No more KFC in Quebec City, after sudden closure of city's last outlet

The fried chicken chain once had 14 restaurants in the Quebec City region, but KFC lovers now have to go to Quebec City's outskirts to get a bucket of Colonel Sanders' fried chicken.

Employees of Wilfrid-Hamel Boulevard location learned Sunday they were out of a job

The KFC restaurant on Wilfrid-Hamel Blvd — or PFK, as it's called in French, for Poulet Frit Kentucky — was the last one remaining open in Quebec City. (Hadi Hassin/Radio-Canada)

The last Kentucky Fried Chicken restaurant in Quebec City closed its doors for good Sunday.

The abrupt closure came as a surprise to the 20 employees of the Wilfrid-Hamel Boulevard location who are now out of a job, said Guy Gendron, the president of Local 9400 of the Syndicat des Metallos, the union that represents the KFC workers.

"It's really a savage closure — without notice and during the holidays, between the tourtière and the turkey," said Gendron. "Management did not even deign to warn the union and the workers."

When KFC outlets closed in the past, Gendron said, employees were relocated to other operations in the region, but no such proposal was made this time around.

There used to be 14 KFC outlets in the Quebec City region, but several closed last fall. 

Guy Gendron, the president of union representing out-of-work employees, said management did not give adequate notice to workers and their union, however, the head of human resources for Olympus Food, which operates KFC in Quebec, denies that. (Hadi Hassin/Radio-Canada)

One of the workers who was dismissed had 34 years' seniority, Gendron said.

Gendron says he is confident the staff will find new jobs, as there is a critical shortage of restaurant workers in Quebec's capital.

The union will ensure laid-off employees receive severance pay and other amounts due, said Gendron.

In a joint statement issued Monday afternoon, KFC Canada and Olympus Food, which operates KFC, Taco Bell and Pizza Hut in Quebec, said the closures are part of a broader strategy to modernize KFC's brand.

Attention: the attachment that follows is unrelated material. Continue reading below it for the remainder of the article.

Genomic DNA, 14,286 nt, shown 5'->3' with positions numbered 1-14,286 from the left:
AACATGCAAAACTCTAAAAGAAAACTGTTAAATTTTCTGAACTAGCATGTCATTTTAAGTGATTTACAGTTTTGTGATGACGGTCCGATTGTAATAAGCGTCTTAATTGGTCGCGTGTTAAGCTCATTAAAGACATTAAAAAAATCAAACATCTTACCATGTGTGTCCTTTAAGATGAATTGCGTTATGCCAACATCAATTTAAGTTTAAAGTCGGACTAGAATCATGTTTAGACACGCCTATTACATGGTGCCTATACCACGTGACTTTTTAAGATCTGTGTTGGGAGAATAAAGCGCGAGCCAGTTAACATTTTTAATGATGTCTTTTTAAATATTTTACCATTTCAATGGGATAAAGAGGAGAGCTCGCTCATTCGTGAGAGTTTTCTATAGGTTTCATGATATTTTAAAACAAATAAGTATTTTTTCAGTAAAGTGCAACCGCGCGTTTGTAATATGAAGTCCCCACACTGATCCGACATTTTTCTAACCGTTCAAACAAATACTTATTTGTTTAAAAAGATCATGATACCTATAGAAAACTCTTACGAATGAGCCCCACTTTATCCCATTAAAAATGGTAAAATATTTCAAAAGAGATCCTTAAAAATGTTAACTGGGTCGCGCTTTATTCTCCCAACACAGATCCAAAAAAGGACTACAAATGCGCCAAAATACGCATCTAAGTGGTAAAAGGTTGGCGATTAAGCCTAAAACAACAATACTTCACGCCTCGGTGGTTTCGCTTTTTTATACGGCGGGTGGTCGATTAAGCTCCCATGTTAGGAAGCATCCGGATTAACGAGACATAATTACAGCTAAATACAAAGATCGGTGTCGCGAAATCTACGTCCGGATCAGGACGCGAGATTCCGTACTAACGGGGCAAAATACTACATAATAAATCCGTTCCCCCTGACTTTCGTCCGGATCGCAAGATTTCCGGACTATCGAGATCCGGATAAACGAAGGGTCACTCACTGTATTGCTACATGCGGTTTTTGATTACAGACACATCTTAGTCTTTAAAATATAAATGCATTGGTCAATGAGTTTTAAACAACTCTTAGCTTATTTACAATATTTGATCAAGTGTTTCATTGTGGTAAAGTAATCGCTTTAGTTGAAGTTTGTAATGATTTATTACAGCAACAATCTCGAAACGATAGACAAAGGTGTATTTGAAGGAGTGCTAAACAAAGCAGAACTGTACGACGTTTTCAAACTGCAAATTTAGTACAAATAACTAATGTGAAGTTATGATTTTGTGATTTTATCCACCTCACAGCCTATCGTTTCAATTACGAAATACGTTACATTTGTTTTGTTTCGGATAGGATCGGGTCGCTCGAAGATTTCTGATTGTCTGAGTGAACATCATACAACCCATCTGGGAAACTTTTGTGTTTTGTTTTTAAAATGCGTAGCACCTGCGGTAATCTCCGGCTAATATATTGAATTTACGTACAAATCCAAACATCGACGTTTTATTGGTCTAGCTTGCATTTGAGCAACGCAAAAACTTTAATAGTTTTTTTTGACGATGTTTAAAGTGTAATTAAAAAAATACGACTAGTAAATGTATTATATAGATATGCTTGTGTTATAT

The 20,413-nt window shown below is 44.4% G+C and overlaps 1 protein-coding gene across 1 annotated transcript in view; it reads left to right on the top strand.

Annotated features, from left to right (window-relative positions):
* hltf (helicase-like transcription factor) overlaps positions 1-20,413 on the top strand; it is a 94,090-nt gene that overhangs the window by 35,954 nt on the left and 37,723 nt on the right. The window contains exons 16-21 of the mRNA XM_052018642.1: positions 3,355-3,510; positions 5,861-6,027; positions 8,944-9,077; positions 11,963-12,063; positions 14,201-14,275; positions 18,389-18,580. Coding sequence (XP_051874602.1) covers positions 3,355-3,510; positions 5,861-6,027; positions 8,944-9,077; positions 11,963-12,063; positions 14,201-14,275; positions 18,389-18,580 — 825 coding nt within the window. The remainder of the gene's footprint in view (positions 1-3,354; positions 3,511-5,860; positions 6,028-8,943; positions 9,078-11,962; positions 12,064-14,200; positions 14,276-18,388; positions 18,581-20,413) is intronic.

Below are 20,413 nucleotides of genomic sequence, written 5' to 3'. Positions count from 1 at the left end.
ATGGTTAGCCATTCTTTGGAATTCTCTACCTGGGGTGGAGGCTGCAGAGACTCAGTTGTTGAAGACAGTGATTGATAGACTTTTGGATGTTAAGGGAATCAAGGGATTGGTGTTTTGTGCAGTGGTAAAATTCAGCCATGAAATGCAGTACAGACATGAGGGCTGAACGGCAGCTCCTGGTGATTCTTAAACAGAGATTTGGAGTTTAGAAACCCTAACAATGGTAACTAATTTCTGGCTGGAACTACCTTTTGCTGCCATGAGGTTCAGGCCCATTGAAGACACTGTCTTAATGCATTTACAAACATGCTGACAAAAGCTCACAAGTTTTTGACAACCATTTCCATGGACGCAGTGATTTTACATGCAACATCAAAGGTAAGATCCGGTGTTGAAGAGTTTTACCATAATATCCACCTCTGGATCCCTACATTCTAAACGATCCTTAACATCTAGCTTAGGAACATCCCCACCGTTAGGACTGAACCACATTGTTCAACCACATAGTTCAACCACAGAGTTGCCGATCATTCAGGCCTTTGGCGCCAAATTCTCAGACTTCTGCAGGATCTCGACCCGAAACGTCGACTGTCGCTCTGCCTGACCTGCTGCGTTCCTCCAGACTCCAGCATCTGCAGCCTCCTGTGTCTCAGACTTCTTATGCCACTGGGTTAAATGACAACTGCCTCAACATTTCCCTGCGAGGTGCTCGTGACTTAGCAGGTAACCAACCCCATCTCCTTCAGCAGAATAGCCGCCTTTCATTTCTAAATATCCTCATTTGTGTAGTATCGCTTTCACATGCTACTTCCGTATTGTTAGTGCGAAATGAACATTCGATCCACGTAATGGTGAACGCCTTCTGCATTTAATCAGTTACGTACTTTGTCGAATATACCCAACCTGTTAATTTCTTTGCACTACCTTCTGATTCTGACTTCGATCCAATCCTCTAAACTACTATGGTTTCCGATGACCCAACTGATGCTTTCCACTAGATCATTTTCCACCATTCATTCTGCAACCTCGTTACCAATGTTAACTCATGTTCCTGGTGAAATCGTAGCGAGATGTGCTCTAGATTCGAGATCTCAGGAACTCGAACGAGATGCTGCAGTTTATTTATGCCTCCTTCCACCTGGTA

"The Ministry of Labour, as well as union representatives, were notified of this restaurant closure to ensure compliance with all Provincial regulations and legal requirements," said Barbara Allen, human resources director at Olympus Food.

"These closures are in no way a reflection of the dedication and contributions of our valued team members," said Jamie Hood, KFC Canada's director of development.

The statement said the franchise will be opening 10 to 15 restaurants across the province in the next several years. 

Switch to healthier options?

Yan Cimon, who teaches business strategy at the faculty of business administration at Université Laval in Quebec City said he is not surprised by the way in which the workers were laid off.

"It's an industry that tends to stick to the most cost-effective solutions when managing downsizing operations," Cimon said. 

"Quebec City consumers like fried chicken but they have a lot of offers. If you look at the demographics in the area as well people are switching toward more healthy alternatives," Cimon said. 

Now that the KFC on Wilfrid-Hamel is closed, those hankering for a bucket of Kentucky Fried Chicken can still satisfy their craving, but they'll have to venture to the outskirts of the greater Quebec City region to do so.

In a message on Facebook, André Pomerleau, who owns three KFC franchises in Donnacona, Montmagny and Sainte-Marie, reassured his 75 workers that his locations are doing well — and he has no plans of closing any of them in 2020. 


With files from Brian Lapuz, Radio Canada's Alain Rochefort, Hadi Hassin, and La Presse Canadienne


To encourage thoughtful and respectful conversations, first and last names will appear with each submission to CBC/Radio-Canada's online communities (except in children and youth-oriented communities). Pseudonyms will no longer be permitted.

By submitting a comment, you accept that CBC has the right to reproduce and publish that comment in whole or in part, in any manner CBC chooses. Please note that CBC does not endorse the opinions expressed in comments. Comments on this story are moderated according to our Submission Guidelines. Comments are welcome while open. We reserve the right to close comments at any time.